The revolving door that is the payday lending debt trap is real. The high-interest, short-term loans may even be more damaging to consumers that previously thought. Four out of five payday loans are rolled over or renewed every 14 days by borrowers who end up paying more in fees than the amount of their original loan, a new Consumer Financial Protection Bureau report finds.
A CFPB report “CFPB Data Point: Payday Lending” [PDF], a continuation of the payday loan investigation it began in 2013, details how the predatory practice of payday lending grips consumers who stand little chance of breaking free.
The Bureau based its findings on data from more than 12 million storefront payday loans made during a 12-month period .” When a borrower rolls over or renews a payday loan they must repay the fee assessed to the original loan in order to extend their financing by two more weeks.
The CFPB found that by renewing or rolling over loans the average monthly borrower is likely to stay in debt for 11 months or longer. More than 80% of payday loans are rolled over or renewed within two weeks regardless of state restrictions.
With a typical payday fee of 15% rolling over and renewing loans significantly increases the amount a borrower owes. In fact, three out of five payday loans are made to borrowers whose fee expenses exceed the amount they borrowed in the first place. More than 60% of payday loans are made to borrowers who take out seven or more loans in a row.
Repaying a loan has become increasingly difficult for borrowers. Only 15% of borrowers were able to repay their debt when it was due without re-borrowing. However, 48% of initial payday loans were able to be repaid with no more than one renewal.
“We are concerned that too many borrowers slide into the debt traps that payday loans can become,” CFPB Director Richard Cordray said in a news release. “As we work to bring needed reforms to the payday market, we want to ensure consumers have access to small-dollar loans that help them get ahead, not push them farther behind.”
The new report not only provides startling numbers regarding consumers caught in the payday loan debt trap, it also confirms many of the concerns consumer advocates have recently voiced. The report found that states with cooling off periods, a time frame in which a borrower can not take out another payday loan, have renewal rates nearly identical to states without limitations.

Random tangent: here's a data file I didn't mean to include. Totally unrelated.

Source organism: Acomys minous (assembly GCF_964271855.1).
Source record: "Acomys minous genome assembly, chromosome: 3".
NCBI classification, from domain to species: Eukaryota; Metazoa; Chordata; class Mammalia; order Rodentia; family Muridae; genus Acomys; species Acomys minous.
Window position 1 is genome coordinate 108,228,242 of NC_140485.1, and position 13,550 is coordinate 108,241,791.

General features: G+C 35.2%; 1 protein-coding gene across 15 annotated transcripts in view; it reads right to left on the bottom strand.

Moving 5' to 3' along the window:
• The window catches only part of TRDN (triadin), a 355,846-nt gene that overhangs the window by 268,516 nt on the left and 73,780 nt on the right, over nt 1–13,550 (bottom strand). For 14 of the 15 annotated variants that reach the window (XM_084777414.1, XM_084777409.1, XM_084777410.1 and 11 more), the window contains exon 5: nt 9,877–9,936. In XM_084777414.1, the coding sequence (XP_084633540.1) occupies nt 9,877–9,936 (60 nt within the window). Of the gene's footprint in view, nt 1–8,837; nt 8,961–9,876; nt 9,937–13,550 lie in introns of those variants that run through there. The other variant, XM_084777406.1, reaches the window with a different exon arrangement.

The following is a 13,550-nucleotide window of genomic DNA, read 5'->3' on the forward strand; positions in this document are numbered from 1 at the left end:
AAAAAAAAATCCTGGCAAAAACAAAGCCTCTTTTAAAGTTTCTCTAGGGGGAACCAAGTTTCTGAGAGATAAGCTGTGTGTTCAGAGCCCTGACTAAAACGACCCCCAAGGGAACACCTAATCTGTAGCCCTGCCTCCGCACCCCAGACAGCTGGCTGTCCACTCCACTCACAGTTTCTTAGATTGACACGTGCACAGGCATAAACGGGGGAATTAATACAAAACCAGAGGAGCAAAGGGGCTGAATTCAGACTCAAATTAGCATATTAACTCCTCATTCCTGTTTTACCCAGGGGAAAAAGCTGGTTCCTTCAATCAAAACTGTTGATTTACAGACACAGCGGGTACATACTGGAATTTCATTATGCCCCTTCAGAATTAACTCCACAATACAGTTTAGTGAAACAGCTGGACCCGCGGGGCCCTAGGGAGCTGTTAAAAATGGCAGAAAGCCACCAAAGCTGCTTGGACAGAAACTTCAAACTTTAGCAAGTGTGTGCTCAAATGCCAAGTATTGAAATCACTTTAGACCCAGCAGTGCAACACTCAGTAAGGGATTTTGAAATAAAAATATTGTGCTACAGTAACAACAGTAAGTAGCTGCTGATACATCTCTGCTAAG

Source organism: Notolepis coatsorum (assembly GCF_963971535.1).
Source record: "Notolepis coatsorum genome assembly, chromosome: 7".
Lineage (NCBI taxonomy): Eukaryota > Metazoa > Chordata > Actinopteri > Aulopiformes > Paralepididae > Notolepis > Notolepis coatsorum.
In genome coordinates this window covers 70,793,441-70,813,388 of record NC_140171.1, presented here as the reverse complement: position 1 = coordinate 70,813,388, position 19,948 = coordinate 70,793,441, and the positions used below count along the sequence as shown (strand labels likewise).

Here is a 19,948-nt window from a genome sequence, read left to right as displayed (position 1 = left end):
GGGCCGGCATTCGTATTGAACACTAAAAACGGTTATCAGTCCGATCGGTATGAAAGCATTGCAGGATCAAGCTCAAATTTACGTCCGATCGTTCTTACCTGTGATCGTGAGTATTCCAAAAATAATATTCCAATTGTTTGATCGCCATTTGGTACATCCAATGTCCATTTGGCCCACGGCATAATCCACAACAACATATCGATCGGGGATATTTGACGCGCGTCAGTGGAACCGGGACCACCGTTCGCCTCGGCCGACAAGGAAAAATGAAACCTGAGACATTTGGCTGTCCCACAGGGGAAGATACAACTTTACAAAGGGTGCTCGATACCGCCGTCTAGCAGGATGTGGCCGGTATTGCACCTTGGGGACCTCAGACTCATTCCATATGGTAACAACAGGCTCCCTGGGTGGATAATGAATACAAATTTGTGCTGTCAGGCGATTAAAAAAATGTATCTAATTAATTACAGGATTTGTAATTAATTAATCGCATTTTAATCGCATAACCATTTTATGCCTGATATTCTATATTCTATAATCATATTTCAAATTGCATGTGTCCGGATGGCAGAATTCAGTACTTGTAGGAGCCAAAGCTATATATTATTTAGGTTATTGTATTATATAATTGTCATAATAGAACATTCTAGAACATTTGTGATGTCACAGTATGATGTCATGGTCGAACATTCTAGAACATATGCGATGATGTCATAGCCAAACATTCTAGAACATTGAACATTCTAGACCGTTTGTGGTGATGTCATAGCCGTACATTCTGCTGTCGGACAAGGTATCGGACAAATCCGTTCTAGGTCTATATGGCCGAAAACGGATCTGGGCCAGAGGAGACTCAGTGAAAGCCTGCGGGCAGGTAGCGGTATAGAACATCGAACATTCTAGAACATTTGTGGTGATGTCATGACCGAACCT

The finding seems to support consumer advocates claims cooling off periods do nothing to stop the payday loan debt trap. For years, consumer advocates have been calling on federal regulators to rein in payday lenders. While many states have created their own restriction, many even prohibiting the lending practice, federal regulators have thus far done little to provide meaningful protection to consumers when it comes to traditional payday lending.
However, earlier this year new federal banking regulations went into effect that essentially caused banks like Wells Fargo and U.S. Bank to discontinue their payday loan-like direct deposit advance programs.
After the banks announced the discontinuation of deposit advance programs the National Consumer Law Center urged them to follow certain criteria, including capping the annual percentage rate at no more than 36%, when considering new small loan programs for consumers.
One alternative currently being explored involves the United States Postal Service entering the financial services arena. Sen. Elizabeth Warren even endorsed the idea of allowing the USPS to extend basic banking needs to consumers.
CFPB Finds Four Out Of Five Payday Loans Are Rolled Over Or Renewed [Consumer Financial Protection Bureau]